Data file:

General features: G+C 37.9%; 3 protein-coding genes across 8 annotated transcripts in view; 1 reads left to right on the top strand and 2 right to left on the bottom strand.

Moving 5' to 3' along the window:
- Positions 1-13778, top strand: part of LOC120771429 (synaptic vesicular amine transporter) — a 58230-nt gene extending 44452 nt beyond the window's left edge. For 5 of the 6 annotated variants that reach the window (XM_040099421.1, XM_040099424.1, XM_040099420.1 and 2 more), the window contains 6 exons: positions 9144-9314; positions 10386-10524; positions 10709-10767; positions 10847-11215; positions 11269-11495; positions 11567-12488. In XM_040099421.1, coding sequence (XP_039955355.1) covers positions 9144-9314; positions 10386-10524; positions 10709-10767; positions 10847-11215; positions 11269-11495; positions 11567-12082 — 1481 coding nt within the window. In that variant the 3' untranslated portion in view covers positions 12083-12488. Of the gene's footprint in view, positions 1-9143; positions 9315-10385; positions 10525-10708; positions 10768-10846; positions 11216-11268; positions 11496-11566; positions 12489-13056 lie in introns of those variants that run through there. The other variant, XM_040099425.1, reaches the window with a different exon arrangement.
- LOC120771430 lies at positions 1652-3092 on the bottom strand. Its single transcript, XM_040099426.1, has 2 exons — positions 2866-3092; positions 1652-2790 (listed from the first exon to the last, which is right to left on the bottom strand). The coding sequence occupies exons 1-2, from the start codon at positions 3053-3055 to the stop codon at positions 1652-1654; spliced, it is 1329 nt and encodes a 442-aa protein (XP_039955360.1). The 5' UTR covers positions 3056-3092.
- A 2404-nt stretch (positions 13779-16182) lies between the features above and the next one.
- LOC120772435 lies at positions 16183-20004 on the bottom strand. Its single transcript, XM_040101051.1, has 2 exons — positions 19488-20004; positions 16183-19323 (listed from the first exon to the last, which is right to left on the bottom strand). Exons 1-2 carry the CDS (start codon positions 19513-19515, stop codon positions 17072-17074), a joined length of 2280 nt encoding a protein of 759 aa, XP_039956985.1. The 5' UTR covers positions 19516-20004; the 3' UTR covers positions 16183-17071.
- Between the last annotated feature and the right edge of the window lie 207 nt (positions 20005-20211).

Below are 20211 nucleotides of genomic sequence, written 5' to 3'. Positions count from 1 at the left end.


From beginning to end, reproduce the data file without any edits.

General features: G+C 37.9%; 3 protein-coding genes across 8 annotated transcripts in view; 1 reads left to right on the top strand and 2 right to left on the bottom strand.

Moving 5' to 3' along the window:
- Positions 1-13778, top strand: part of LOC120771429 (synaptic vesicular amine transporter) — a 58230-nt gene extending 44452 nt beyond the window's left edge. For 5 of the 6 annotated variants that reach the window (XM_040099421.1, XM_040099424.1, XM_040099420.1 and 2 more), the window contains 6 exons: positions 9144-9314; positions 10386-10524; positions 10709-10767; positions 10847-11215; positions 11269-11495; positions 11567-12488. In XM_040099421.1, coding sequence (XP_039955355.1) covers positions 9144-9314; positions 10386-10524; positions 10709-10767; positions 10847-11215; positions 11269-11495; positions 11567-12082 — 1481 coding nt within the window. In that variant the 3' untranslated portion in view covers positions 12083-12488. Of the gene's footprint in view, positions 1-9143; positions 9315-10385; positions 10525-10708; positions 10768-10846; positions 11216-11268; positions 11496-11566; positions 12489-13056 lie in introns of those variants that run through there. The other variant, XM_040099425.1, reaches the window with a different exon arrangement.
- LOC120771430 lies at positions 1652-3092 on the bottom strand. Its single transcript, XM_040099426.1, has 2 exons — positions 2866-3092; positions 1652-2790 (listed from the first exon to the last, which is right to left on the bottom strand). The coding sequence occupies exons 1-2, from the start codon at positions 3053-3055 to the stop codon at positions 1652-1654; spliced, it is 1329 nt and encodes a 442-aa protein (XP_039955360.1). The 5' UTR covers positions 3056-3092.
- A 2404-nt stretch (positions 13779-16182) lies between the features above and the next one.
- LOC120772435 lies at positions 16183-20004 on the bottom strand. Its single transcript, XM_040101051.1, has 2 exons — positions 19488-20004; positions 16183-19323 (listed from the first exon to the last, which is right to left on the bottom strand). Exons 1-2 carry the CDS (start codon positions 19513-19515, stop codon positions 17072-17074), a joined length of 2280 nt encoding a protein of 759 aa, XP_039956985.1. The 5' UTR covers positions 19516-20004; the 3' UTR covers positions 16183-17071.
- Between the last annotated feature and the right edge of the window lie 207 nt (positions 20005-20211).

Below are 20211 nucleotides of genomic sequence, written 5' to 3'. Positions count from 1 at the left end.